Hey there, time traveller!
This article was published 10/9/2009 (4397 days ago), so information in it may no longer be current.
None of us should take any comfort from the sad story of Dr. Ross Brown and his conviction on child pornography charges. Brown became addicted to pornography and was unable to break its hold on his life. From media reports it appears that Brown did not produce or distribute child pornography -- he simply became addicted to seeing it.
Women will find it difficult to understand how an otherwise decent person could become controlled by something so disgusting to most of us. But every man knows the pernicious appeal of pornography and its constant availability through media and the Internet. If women doubt its power to attract, they should ask the men in their lives.
As a society we have decided that pornography featuring children is so potentially harmful that we regard watching it as criminal. That is not the case for pornography involving rape, incest or bondage, all of which may be watched within the bounds of the law.
Despite the fact that some images of children in sexual situations may have been produced in Europe decades ago, by watching these images one is regarded as promoting or participating in them.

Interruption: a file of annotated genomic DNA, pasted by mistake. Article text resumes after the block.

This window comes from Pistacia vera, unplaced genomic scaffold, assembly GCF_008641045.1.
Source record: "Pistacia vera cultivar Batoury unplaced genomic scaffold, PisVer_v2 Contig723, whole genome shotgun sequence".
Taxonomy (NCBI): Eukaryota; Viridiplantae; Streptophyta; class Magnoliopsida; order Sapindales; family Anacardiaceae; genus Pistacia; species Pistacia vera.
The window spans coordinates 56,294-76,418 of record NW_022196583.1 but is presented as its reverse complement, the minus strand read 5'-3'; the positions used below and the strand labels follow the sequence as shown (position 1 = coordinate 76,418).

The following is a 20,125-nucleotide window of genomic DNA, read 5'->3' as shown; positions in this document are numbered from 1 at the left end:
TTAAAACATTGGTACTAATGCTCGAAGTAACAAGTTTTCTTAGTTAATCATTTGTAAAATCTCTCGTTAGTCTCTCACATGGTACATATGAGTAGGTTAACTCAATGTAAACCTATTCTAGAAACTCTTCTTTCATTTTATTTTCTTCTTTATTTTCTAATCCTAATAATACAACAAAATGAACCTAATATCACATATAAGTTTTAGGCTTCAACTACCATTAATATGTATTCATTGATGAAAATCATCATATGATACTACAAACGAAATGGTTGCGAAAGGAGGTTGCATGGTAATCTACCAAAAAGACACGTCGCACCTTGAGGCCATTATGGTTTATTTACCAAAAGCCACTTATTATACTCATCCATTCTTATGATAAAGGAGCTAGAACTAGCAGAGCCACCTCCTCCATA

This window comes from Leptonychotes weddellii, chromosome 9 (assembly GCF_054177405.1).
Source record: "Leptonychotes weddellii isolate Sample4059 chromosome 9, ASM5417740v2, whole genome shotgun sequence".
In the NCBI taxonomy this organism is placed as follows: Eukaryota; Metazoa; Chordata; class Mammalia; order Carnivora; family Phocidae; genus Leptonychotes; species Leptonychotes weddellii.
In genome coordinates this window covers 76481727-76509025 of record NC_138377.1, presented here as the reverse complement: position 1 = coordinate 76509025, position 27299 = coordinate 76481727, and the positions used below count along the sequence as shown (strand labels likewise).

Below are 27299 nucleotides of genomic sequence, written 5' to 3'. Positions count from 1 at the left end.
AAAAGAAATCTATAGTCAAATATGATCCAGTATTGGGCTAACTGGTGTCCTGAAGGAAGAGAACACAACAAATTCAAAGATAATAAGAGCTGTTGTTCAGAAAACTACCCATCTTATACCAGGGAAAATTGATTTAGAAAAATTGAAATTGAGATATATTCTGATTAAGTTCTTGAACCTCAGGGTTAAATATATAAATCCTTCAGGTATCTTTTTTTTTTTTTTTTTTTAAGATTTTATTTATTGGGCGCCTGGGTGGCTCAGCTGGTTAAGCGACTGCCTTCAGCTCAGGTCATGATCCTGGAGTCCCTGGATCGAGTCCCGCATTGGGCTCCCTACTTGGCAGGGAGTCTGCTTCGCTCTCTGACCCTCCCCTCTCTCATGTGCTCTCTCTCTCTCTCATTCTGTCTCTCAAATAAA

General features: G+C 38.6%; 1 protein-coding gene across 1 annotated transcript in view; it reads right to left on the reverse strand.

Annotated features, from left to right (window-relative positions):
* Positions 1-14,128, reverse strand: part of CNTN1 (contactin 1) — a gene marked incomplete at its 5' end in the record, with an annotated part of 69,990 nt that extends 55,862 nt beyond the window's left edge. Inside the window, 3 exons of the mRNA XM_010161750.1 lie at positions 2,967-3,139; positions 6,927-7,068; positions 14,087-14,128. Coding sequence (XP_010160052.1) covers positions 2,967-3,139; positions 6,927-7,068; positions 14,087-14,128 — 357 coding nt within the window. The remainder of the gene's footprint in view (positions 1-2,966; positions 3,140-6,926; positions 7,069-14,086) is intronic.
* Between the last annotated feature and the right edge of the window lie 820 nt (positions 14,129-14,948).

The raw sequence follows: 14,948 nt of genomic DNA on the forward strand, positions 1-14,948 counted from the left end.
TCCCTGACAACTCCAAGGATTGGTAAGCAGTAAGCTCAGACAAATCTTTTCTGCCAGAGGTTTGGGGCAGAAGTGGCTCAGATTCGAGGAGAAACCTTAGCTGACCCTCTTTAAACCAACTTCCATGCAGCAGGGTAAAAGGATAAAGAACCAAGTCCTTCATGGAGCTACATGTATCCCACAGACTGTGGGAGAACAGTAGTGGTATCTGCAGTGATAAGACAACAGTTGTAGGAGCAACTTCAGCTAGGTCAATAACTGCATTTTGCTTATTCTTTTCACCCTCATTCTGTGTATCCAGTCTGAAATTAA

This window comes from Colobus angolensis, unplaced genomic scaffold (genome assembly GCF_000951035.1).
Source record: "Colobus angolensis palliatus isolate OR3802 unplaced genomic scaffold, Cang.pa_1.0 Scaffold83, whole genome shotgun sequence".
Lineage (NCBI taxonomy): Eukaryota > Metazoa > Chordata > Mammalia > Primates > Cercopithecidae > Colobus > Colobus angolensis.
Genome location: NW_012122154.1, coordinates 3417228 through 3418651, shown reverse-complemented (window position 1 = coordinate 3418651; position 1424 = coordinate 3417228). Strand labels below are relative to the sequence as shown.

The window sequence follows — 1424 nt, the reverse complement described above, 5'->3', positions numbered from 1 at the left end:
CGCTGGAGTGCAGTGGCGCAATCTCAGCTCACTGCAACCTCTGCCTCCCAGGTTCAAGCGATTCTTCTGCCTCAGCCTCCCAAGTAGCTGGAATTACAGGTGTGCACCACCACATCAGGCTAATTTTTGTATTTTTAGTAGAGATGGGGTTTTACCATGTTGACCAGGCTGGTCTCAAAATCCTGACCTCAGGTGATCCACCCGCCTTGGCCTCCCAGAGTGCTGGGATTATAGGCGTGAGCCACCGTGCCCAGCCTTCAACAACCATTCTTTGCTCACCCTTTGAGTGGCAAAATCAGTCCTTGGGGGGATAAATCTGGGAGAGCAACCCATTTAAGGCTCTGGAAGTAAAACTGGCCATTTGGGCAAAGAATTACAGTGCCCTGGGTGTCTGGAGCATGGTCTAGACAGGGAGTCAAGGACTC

Something here is wrong. In our rightful anger against child exploitation and abuse we are treating the addicted as though they were the dealers in this sordid material. At the same time we turn a blind eye to those who may spend hours watching graphic images of sexual violence against women.
Pornography is pornography. It is evidence of evil as a power in this world and we should vigorously oppose those who create or distribute it. But to single out for punishment only that sad sliver of humanity that succumbs to the addiction of watching it ignores the greater problem. It also punishes those who deserve mercy, help and therapy to escape from addiction to this dark compulsion.